This member of the char family got its name from a colorful, fictional character in Charles Dicken's novel Barnaby Rudge. Living up to it's name-sake this char has a rich, emerald green back that merges into a metallic slate blue on its mid-sides. The highlights cover their backs, sides, and upper belly - a spotting of deep-crimson with halos of gold or lavender.
An interesting historic note - The first recorded use of the name "Dolly Varden" for a fish species was applied to members of S. confluentus caught in the McCloud River in northern California in the early 1870s.
Dolly Varden share a close connection to bull trout - both geographically and genetically. In fact, dollies and bull trout can be hard to tell apart.
The native range of Dolly Varden splits into a southern and northern subspecies - basically north and south of the Alaska Pennisula. The southern subspecies extends down to the Puget Sound in Washington. Their less common cousins to the north extend far north of Alaska.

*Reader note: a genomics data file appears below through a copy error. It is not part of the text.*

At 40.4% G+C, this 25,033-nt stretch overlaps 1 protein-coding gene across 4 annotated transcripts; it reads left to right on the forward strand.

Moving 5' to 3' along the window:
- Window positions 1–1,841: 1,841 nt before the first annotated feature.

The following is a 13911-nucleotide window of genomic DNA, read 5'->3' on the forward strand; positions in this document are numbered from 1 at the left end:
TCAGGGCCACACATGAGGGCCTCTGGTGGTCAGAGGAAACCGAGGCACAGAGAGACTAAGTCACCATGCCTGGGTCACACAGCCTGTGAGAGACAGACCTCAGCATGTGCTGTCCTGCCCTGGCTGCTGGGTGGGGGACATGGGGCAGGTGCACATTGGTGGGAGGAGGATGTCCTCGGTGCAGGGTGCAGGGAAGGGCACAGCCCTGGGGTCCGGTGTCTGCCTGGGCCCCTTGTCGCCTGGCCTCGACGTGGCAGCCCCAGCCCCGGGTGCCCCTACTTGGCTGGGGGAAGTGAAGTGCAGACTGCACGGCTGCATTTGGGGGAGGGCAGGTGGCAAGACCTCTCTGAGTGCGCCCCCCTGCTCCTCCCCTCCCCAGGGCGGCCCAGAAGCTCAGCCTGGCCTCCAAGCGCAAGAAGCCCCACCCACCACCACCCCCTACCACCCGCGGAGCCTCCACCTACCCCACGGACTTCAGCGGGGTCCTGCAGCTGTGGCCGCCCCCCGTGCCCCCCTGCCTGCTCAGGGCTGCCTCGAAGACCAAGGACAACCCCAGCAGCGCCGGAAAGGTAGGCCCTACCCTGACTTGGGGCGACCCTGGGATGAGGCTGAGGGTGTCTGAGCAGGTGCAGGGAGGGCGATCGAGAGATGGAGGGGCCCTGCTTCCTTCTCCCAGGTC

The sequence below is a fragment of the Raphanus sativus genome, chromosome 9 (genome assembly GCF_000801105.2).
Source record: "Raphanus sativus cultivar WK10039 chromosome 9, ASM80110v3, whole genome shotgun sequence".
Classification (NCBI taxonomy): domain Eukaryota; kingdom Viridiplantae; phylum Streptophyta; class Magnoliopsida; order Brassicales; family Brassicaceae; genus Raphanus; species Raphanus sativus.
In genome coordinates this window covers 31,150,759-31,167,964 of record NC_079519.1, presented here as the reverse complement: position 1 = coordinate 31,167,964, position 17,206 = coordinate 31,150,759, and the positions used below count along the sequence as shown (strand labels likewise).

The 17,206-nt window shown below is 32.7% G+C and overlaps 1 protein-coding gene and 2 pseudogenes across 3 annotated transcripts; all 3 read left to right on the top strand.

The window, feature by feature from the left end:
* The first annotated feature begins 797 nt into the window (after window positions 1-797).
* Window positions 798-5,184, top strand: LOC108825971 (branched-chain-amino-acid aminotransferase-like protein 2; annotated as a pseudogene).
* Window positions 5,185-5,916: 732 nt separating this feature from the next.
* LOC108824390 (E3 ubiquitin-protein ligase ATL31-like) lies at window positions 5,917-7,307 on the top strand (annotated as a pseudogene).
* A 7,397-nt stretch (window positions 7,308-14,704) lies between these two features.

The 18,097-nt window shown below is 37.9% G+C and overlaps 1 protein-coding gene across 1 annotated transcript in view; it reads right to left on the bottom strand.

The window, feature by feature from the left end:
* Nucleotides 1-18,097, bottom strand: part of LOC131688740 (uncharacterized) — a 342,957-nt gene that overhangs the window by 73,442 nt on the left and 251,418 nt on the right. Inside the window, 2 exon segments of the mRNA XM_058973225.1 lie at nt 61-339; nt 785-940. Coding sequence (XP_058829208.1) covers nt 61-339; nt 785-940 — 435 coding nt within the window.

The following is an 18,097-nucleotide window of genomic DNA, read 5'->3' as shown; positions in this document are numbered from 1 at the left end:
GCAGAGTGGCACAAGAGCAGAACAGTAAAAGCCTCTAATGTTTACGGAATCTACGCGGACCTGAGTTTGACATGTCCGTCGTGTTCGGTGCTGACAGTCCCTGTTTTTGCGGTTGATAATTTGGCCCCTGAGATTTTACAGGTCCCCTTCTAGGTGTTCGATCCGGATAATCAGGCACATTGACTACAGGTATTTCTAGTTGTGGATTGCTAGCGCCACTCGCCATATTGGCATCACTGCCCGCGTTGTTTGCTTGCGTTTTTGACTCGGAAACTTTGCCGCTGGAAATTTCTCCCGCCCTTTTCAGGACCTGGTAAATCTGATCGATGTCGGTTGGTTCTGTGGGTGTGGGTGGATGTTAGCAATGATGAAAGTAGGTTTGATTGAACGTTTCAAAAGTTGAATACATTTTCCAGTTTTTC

These char thrive in remote, untouched, coldwater streams, and lakes. They don't tolerate warmer temps that other trout and char can handle and stick to waters with temps of 55 F or lower. Similar to other trout, however, their size closely relates to the size of the waters in which they live (assuming good sources of food).
(Pictured above - A male Dolly goes into his spawning colors showing golden-yellow around his mouth and pinks along this lower fins.) Dolly Varden mature in four to five years and spawn in September or October. Dolly Varden also have a unique spawning behavior. They will reproduce evey other year after their first spawn in most cases. And in the years they do not spawn they leave saltwater in the fall and spend the winter in lakes outside their home watersheds.
Photo of California Golden Trout by P. Michael Carl © The Ecological Angler